Should I Sell My House and Rent?
If you’re a homeowner who’s seen your property value soar in recent years, the thought of selling at a substantial profit might be tempting. But turning around and buying a new home in today’s competitive real estate market could soak up all that profit in another high-priced property.
However, selling to buy a new home isn’t the only option—you could also sell and rent.
Is a switch from homeowner to renter a good option for you? It depends on your circumstances, but it can be a solid choice for your finances and lifestyle. Let’s take a look at how to make this decision and whether a switch is right for you.
Is Selling Your House and Renting a Good Idea?
If you’re asking, “Should I sell my house and rent?” you’re in good company. Many people tend to consider homeownership a universal goal and see renting a home as a stop along the way. However, that assumption isn’t always useful in deciding what’s right for you now.
Deciding between homeownership and renting depends on your:
- Financial situation and tax circumstances
- Lifestyle values and preferences
- Current family structure and living situations
- Hobbies, habits, and skill sets
Signs That Selling Your House & Renting May Be Right for You
We evolve over time as individuals and families. In other words, our energy levels, space needs, and opportunities can shift, influencing what kind of home fits you best at different stages of life.
You might consider selling your current home and opting to rent now if any of these circumstances apply:
- A move is in your future – If you’re wondering, “Should I sell my house now, or wait?,” it depends. If a move is likely in the next few years due to retirement, work changes, children leaving the nest, or other reasons, it’s best to time your home sale to the market instead of gambling on what kind of housing market will be in place when you absolutely have to sell.
- Rentals are available and affordable – Whether you move down the street or across the country, research the rental market, including trends and predictions. Local regulations and economic development can drastically affect whether neighborhoods can flex along with population growth to avoid rental property shortages and rent hikes.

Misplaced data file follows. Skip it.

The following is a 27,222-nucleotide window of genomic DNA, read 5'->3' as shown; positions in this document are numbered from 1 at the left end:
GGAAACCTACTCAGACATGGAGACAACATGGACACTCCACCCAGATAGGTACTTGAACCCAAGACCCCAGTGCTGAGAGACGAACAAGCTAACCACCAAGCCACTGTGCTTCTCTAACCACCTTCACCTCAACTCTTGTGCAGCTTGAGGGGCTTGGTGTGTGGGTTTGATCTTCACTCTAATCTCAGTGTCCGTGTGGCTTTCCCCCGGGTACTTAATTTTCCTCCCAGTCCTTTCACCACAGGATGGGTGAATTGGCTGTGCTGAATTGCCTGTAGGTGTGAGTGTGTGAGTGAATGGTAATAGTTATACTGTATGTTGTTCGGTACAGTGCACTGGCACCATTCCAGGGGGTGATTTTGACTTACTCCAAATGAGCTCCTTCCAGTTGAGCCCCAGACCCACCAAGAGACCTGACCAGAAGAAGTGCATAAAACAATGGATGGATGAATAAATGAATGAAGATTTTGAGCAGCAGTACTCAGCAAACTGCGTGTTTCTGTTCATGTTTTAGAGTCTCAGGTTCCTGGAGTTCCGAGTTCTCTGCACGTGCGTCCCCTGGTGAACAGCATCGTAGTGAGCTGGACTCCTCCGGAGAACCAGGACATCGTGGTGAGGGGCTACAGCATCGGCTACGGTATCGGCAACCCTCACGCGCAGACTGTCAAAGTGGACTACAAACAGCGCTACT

- Commutes are a non-issue – If you’re part of the massive wave of employees who have switched to remote or hybrid roles permanently, then your location needs may have changed since you bought your home. Without regular commuting as a factor, you might be able to sell your home at a profit and jump to a lower-cost location.
- Travel is a goal – Looking to visit grown children in other states, start the #vanlife, or travel abroad? If you’ve lost some of your delight at being at home, consider a change to gain more freedom and build up funds for travel.
- Your nest is looking a bit large – If the number of family members who live at home has fallen, you may not need the space that you’re paying for, cleaning, and maintaining. If you hear more echoes in bedrooms and communal spaces than you used to, switching to a smaller rental unit may be a better fit.
Benefits of Selling Your House and Becoming a Renter
You can find endless lists of the pros of home ownership online, and you probably read some of them before buying your current home. The opposite applies as well.
Living as a renter comes with benefits and if your route to renting includes selling a current home, it’s a pretty valuable list.
#1 Free Up Capital
With equity built up in your home—meaning, your home is worth more than you still owe on it—selling a house for cash can turn that equity into capital gain that you can use at your discretion.
While real estate is a solid long-term investment option in itself, you might not want to deal with learning how to be a real estate investor. Alternatively, you may want to convert that cash to a different use.
Cash flow from your home equity can be turned into:
- Alternative investment capital
- Funding for a new business
- Retirement holdings
What you want to avoid doing, however, is shifting equity from a growth investment (your current home) to cash that pays for a short-term need, such as credit card debt. Ideally, you’ll make the equity continue to work for you in a new way that grows and/or generates income. However, if your debt is racking up, you can certainly sell your house to pay off debt.
#2 Lower Your Housing Costs
Isn’t renting just throwing money away to pay for your landlord’s investment portfolio? This is a common concern, along with the idea that it’s a bad idea to lose a “free house” if you’ve already paid off your mortgage.
But monthly housing costs aren’t an equal calculation of mortgage payment vs. rental fee, particularly if you live in an older home.
When doing the math on your monthly housing costs, be sure to include:
- Monthly mortgage payment, including mortgage interest payment
- Property taxes
- Property maintenance costs such as lawn care, snow removal, and pest removal
- Major repairs and replacements such as roof, siding, and appliances
- Seasonal home inspections and tune-ups for HVAC systems and other utilities
- Homeowner’s insurance and liability
- Property-level utilities and fees such as garbage collection